Stocks rise ahead of Fed rate-hike announcement

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Stocks rose on Wednesday ahead of a widely expected hefty rate hike from the Federal Reserve, with investors waiting for cues on the length and depth of further policy tightening to tame surging price pressures.

In midday trading, the Dow Jones Industrial Average was up nearly 150 points, or 0.5%, at 30,862.

The S&P 500 was up 18 points, or 0.5%, at 3,874, and the Nasdaq Composite was up 37 points, or 0.3%, at 11,454 on boost from a more than 0.5% rise in shares of megacap growth stocks such as Apple and Microsoft.

Ten of the 11 major S&P 500 sectors were up in early trading, led by a 1.1% jump in energy and industrial shares.

The central bank will likely lift its policy rate by 75 basis points for the third time to a 3.00-3.25% range at the end of its two-day policy meeting, which will be followed by Fed Chair Jerome Powell’s news conference. 

Updated economic projections from policymakers will be in focus, as investors would like to gauge where interest rates are headed, how long it would take inflation to fall and the pain rising prices are inflicting on the US economy.

“What (investors) really want to see is whether or not we are going to have a continued, super hawkish Fed in terms of the way that messaging has been – are they really committed to getting inflation under control at the risk of pulling the economy into a recession,” said Brandon Pizzurro, director of public investments at GuideStone Capital Management.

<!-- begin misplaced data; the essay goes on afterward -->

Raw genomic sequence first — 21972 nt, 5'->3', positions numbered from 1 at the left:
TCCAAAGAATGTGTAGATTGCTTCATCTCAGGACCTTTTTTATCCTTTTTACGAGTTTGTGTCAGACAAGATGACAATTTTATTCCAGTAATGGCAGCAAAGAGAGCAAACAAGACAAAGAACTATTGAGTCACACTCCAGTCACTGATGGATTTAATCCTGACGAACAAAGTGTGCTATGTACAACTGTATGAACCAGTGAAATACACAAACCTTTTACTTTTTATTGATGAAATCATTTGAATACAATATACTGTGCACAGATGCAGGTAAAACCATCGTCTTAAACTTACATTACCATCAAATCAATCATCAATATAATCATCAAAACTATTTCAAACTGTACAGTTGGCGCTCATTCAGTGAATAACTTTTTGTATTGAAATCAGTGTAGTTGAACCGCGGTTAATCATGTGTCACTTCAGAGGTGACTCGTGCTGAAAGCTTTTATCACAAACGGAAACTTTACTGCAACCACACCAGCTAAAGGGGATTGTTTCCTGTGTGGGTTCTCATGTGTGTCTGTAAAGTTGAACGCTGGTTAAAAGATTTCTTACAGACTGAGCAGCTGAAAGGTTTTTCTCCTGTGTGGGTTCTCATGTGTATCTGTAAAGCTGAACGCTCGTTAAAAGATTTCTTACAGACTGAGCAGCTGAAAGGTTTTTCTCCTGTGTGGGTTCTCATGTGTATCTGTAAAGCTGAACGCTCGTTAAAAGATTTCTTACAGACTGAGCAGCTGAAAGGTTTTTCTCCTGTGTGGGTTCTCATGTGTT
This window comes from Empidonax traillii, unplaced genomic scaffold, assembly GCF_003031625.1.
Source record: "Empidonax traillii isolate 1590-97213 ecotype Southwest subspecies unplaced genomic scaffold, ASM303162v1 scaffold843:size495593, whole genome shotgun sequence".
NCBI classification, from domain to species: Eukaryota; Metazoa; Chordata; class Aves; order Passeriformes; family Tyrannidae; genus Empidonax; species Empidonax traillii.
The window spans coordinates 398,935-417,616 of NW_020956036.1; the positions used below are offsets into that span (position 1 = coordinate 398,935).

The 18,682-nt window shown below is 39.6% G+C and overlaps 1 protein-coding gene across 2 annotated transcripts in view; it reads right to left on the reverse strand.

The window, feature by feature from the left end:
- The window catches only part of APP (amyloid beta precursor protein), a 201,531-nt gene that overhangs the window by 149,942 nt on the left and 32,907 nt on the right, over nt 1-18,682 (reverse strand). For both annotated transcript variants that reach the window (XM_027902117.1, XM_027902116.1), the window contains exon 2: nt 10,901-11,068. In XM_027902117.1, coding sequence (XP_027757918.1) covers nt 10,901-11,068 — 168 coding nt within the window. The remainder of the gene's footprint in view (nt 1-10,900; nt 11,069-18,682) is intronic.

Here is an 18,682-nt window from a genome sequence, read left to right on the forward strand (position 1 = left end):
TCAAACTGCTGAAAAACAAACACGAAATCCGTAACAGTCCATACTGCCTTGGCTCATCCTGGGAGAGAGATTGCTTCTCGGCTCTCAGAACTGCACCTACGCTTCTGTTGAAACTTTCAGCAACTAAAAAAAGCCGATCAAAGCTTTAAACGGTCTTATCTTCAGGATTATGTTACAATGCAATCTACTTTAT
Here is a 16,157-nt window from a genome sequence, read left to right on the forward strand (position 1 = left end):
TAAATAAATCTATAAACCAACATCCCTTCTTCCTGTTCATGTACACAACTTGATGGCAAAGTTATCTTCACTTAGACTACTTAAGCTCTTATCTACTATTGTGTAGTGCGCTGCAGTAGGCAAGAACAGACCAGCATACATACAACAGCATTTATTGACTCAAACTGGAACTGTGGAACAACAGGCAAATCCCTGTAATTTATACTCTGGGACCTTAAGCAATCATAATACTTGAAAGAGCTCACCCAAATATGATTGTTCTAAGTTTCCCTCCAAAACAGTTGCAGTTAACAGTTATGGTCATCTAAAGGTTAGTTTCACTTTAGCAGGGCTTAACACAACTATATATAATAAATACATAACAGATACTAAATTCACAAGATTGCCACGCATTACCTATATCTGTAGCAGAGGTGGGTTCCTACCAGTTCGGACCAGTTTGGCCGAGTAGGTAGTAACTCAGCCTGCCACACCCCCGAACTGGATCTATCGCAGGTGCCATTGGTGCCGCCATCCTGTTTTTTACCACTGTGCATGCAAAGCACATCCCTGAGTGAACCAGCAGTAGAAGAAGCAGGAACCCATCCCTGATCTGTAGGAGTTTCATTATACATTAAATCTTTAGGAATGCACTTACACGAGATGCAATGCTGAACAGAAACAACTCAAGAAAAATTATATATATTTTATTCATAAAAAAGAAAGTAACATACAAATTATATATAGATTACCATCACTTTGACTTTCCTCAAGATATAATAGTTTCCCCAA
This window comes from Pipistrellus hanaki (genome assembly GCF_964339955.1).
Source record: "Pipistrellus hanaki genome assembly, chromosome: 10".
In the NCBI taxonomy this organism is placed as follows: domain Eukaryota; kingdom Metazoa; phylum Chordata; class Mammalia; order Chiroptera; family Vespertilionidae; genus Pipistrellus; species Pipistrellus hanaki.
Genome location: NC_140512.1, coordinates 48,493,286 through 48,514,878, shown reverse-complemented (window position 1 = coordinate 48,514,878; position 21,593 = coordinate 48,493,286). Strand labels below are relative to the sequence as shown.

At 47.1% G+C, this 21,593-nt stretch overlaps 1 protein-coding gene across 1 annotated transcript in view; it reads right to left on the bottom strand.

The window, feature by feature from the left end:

Markets are pricing in a 21% chance of a 100 bps rate increase later in the day and seeing a terminal rate at 4.50% in March 2023. 

The benchmark S&P 500 is hovering near two-month lows and is below 3,900 points — a level considered by technical analysts as strong support for the index.

“If (stocks) drop on disappointing Fed, no one should be surprised if we test those June (lows),” said David Wagner, portfolio manager at Aptus Capital Advisors in Cincinnati, Ohio.

As interest rates continue to creep up, pressuring stock valuations, Wagner recommends having a portfolio tilted toward value stocks.

The S&P 500 value index, which includes cyclical and economy-linked stocks such as banks, energy, industrials and materials, is down 11.4% so far this year, compared with a 25.2% drop in its growth counterpart, which is dominated by technology shares.

The yield curve inversion between the two-year and 10-year notes — seen as a recession harbinger — and growing evidence of the impact of decades high inflation on earnings outlooks from companies ranging from FedEx to Ford Motor have also added to woes in a seasonally weak period for markets.

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